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Royal Surrey County Hospital Good

All reports

Inspection report

Date of Inspection: 16 August 2012
Date of Publication: 4 September 2012
Inspection Report published 4 September 2012 PDF

People should have their complaints listened to and acted on properly (outcome 17)

Meeting this standard

We checked that people who use this service

  • Are sure that their comments and complaints are listened to and acted on effectively.
  • Know that they will not be discriminated against for making a complaint.

How this check was done

Our judgement

There was an effective complaints system available. Comments and complaints people made were responded to appropriately.

The provider was meeting this standard.

User experience

When we spoke to in-patients we asked them if they would know how to make a complaint and if they had seen any information about this. Around half of the people who answered this question said they would not know how to make a formal complaint, but most people suggested they might approach ward staff, go on the internet, or contact PALS. Few people had seen information displayed, but several said that they had not looked for it, as they had no complaints.

On the Outpatients’ self completion questionnaires we also asked if people knew how to make a complaint. A total of 34 people said they did not know how to make a complaint, though the majority of those who said they did not know, noted that they would find out, or speak to a member of staff. Several people added comments to suggest they had no complaints.

Other evidence

During our visit we asked for a meeting with the complaints manager to get an overview of the complaints arrangements. A meeting was subsequently arranged with the complaints manager, and the communications manager. They gave us an overview of the comments and complaints arrangements.

The trust’s policy on complaints was currently being updated. It reflected NHS guidance and Regulations. A copy of the Complaints and Concerns Resolution Policy was provided.

We were told that the trust’s focus was on resolution of complaints at the front line and that formal investigation was the last resort. The trust hoped that most issues could be resolved informally by local managers and getting PALs involved at an early stage. The trust provided a document which gave staff advice about listening and responding to complaints and using PALs. Mandatory training included actively listening to patients and relatives for example. We noted during our two day visit that there was complaints information displayed in ward areas, in the main reception, in outpatients, and in corridors.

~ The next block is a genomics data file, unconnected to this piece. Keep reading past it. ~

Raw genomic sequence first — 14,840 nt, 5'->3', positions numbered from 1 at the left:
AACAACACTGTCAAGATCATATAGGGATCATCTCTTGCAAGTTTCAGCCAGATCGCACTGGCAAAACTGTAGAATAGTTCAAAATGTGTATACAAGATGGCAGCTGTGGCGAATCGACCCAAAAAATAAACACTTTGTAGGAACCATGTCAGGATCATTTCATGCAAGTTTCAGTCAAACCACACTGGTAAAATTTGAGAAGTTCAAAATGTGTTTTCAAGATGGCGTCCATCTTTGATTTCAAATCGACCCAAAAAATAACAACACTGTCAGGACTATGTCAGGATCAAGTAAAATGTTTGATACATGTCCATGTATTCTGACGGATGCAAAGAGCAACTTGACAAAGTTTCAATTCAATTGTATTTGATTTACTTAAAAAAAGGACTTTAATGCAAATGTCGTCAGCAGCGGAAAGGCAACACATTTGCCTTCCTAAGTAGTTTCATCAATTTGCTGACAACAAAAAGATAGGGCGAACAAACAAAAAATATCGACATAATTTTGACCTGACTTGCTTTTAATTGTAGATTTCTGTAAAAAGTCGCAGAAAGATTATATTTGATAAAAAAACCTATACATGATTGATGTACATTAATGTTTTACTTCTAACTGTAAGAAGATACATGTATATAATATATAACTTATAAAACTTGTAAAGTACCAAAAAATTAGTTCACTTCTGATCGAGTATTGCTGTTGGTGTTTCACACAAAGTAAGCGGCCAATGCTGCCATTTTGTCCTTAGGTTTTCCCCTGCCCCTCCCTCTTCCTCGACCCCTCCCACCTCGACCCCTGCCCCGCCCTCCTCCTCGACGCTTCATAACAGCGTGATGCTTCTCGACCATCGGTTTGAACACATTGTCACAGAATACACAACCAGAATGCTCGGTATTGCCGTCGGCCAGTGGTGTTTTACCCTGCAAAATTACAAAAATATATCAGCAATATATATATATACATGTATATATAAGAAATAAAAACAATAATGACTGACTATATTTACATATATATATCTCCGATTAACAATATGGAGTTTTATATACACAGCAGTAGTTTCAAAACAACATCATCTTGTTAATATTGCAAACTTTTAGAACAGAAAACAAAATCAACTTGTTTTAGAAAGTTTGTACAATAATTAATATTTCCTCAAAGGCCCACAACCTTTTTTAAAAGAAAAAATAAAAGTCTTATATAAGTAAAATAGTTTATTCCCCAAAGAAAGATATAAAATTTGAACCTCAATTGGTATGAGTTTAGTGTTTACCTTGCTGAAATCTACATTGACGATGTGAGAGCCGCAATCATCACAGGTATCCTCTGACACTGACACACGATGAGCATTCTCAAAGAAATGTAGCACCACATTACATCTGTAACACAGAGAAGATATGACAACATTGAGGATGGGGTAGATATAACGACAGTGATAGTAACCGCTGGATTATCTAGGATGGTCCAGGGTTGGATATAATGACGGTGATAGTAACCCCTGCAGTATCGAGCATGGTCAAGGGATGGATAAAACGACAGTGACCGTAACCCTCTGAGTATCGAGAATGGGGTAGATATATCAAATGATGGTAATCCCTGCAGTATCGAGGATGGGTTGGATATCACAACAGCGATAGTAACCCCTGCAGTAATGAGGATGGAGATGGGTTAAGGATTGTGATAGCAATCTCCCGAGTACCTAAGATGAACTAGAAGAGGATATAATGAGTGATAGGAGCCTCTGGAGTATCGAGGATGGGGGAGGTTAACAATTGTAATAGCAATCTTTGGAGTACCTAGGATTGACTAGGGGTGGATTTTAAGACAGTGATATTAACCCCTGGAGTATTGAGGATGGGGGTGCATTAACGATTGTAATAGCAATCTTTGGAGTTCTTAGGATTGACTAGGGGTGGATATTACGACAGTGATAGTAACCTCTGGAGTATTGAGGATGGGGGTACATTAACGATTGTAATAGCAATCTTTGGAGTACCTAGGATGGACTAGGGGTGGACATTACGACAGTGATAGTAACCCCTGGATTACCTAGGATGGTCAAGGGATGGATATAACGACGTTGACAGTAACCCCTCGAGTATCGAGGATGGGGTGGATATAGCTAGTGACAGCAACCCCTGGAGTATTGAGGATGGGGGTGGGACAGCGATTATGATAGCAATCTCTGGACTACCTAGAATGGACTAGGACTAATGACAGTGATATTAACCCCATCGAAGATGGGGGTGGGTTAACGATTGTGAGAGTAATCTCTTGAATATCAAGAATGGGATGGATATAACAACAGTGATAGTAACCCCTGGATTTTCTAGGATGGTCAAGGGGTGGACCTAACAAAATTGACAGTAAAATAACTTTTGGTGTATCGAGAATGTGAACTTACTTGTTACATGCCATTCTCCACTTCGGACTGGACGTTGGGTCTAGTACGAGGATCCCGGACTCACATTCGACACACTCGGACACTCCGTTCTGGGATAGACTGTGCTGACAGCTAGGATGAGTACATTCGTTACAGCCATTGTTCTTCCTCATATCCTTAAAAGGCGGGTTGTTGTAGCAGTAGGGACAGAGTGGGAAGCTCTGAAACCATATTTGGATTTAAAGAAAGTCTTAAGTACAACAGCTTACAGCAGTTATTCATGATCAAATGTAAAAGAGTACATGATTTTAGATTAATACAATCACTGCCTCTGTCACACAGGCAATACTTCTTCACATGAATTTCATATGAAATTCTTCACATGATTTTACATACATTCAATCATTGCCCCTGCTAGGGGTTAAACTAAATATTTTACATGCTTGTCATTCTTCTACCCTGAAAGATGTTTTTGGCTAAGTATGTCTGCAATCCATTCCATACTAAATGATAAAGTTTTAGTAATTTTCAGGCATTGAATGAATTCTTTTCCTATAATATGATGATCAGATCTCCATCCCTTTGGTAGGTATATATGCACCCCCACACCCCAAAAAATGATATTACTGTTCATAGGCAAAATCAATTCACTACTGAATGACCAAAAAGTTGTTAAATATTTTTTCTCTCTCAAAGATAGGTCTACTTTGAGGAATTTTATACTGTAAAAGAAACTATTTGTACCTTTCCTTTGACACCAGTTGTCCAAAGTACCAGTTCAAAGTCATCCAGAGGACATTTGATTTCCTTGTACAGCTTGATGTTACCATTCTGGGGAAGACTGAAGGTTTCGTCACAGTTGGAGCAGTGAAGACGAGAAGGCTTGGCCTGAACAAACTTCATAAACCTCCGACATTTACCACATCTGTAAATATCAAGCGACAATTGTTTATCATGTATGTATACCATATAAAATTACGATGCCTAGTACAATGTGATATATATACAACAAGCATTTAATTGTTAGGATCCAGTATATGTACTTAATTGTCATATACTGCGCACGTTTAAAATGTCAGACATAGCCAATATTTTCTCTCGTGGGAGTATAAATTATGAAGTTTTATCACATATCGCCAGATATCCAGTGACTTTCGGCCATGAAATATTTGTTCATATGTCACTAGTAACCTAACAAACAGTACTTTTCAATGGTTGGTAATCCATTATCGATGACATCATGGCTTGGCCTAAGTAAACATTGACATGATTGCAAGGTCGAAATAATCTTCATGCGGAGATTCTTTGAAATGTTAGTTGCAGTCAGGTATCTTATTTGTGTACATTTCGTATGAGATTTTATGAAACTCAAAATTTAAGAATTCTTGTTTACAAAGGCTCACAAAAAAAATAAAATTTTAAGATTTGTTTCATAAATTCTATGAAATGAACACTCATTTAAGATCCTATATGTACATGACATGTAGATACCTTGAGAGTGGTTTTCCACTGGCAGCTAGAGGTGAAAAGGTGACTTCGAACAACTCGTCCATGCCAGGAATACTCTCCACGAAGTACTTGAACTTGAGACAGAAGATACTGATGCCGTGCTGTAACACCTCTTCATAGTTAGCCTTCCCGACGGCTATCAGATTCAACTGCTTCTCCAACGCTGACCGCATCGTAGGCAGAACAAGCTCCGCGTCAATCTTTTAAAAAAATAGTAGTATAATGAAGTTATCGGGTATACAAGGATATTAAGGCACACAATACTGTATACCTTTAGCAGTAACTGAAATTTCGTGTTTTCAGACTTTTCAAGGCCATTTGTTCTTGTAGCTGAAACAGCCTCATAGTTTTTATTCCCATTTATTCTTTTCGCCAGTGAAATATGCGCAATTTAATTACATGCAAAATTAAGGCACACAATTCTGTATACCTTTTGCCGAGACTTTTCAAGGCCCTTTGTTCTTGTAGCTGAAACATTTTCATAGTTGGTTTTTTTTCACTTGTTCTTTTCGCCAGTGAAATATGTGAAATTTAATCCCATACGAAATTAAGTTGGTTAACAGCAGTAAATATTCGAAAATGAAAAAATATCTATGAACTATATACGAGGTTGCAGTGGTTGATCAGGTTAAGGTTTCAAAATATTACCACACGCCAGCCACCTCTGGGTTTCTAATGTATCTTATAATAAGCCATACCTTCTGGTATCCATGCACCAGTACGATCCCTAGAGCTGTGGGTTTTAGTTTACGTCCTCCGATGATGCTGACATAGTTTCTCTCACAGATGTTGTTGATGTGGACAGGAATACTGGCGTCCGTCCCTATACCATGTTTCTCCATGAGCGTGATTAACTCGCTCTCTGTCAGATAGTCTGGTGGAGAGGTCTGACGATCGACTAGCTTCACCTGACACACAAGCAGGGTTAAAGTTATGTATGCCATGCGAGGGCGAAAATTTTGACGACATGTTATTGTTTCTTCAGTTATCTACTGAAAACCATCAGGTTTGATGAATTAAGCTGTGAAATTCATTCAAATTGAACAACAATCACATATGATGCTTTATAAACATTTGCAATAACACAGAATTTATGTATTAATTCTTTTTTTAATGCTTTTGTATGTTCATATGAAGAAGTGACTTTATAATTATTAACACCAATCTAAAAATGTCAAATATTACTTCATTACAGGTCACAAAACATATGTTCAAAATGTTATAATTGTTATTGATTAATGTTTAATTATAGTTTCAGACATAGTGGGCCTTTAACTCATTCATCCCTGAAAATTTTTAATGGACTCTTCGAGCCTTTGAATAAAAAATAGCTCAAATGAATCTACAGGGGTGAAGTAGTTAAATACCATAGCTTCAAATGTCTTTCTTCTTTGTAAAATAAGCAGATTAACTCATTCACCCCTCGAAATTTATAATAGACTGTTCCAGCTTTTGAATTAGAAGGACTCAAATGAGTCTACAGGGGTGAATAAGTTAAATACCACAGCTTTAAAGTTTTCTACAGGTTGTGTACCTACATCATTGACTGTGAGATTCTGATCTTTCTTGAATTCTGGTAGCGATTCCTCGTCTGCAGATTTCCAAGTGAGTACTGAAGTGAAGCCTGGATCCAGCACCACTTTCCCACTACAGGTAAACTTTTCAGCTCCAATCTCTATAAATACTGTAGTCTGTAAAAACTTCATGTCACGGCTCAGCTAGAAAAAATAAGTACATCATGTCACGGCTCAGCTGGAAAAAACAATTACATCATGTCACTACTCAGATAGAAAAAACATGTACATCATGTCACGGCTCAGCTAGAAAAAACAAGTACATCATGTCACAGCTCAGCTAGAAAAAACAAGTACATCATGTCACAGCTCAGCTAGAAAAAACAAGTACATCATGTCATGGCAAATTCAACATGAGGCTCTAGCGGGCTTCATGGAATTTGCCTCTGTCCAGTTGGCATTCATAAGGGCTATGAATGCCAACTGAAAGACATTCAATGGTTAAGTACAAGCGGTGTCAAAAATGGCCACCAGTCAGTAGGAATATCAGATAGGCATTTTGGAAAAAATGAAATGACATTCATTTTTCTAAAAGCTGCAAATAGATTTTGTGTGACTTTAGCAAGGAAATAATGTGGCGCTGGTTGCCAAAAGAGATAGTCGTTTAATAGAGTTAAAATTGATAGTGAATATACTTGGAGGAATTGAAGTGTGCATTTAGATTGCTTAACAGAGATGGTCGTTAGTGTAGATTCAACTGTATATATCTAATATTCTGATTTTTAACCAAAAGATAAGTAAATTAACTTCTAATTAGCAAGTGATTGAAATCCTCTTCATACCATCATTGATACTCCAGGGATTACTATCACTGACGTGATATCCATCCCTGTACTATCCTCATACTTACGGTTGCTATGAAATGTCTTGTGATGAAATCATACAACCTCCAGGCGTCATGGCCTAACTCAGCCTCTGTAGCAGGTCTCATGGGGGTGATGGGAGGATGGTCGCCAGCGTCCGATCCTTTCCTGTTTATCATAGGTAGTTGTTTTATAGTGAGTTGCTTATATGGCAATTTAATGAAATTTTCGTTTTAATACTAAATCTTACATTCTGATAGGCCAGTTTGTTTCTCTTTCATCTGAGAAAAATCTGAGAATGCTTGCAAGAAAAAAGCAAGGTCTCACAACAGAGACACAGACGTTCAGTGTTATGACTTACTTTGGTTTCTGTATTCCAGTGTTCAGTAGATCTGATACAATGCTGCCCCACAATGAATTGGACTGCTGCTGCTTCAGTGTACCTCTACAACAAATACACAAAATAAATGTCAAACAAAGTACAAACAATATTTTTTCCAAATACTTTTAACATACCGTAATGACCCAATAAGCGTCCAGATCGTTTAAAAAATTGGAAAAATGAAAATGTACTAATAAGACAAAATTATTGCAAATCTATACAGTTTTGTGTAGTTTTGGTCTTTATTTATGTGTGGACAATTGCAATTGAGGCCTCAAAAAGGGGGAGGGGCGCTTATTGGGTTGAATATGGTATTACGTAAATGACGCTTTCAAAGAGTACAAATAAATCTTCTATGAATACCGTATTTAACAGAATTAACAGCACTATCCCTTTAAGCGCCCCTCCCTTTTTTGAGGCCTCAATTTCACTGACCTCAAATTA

We were told that if a formal complaint was made then it would be acknowledged within three working days. All complaints were reviewed by the Director of Nursing before being sent to the appropriate manager for investigation. The investigating officer had to provide a report covering all areas of the complaint within 15 days. If there was more than one investigating officer then the complaints manager would pull a report together from the information provided.

CQC has received a number of complaints directly from members of the public over the last 12 months. Whilst we do not investigate individual complaints, we do follow up on most of these with the trust to find out how they have handled the complaint, and the outcome. On every occasion the trust responded to CQC in a timely way, and ensured that we were kept up-dated until an outcome had been reached. This was also the case with two issues highlighted to us during our visit to the hospital. Information was passed to us that required further investigation, and the trust immediately identified members of staff to take these matters forward. We had received an update on these before the draft report was sent out.

We asked the trust how they monitored trends in complaints. We were told that trends were considered by the Complaints Monitoring Group which met quarterly. Papers from the last meeting on 25 July 2012 were provided; these showed that at the previous meeting on 18 April 2012 trends were discussed, and actions had been proposed to address concerns. For the July meeting, papers outlined the numbers of complaints received across specialities for the first quarter of 2012/13. Papers to the meeting also suggested that appointments, communications and treatment were the most frequent complaint areas.

We asked what the trust had learned or changed as a result of the most recent complaints. The trust submitted a report which detailed changes in practice and improvements following complaint investigation. The report covered complaints received since November 2011 and listed 11 where improvements have been made. These covered areas such as additional staff training, improved communication, revision to documentation and changes to process. The trust highlighted two improvement actions in particular. One related to dealing with people with learning disabilities and the other was about improving the availability of a specialist type of scan out of hours.

The trust informed us, and we later saw this on the wards, that they had a system that informed patients and visitors about ‘patient experience.’ Every three months ward sisters were required to complete an update on patient experience and display it within the ward. The update gave details about issues that had been raised by patients and what ward staff had done to address these issues. It also listed positive comments made. There was a link to the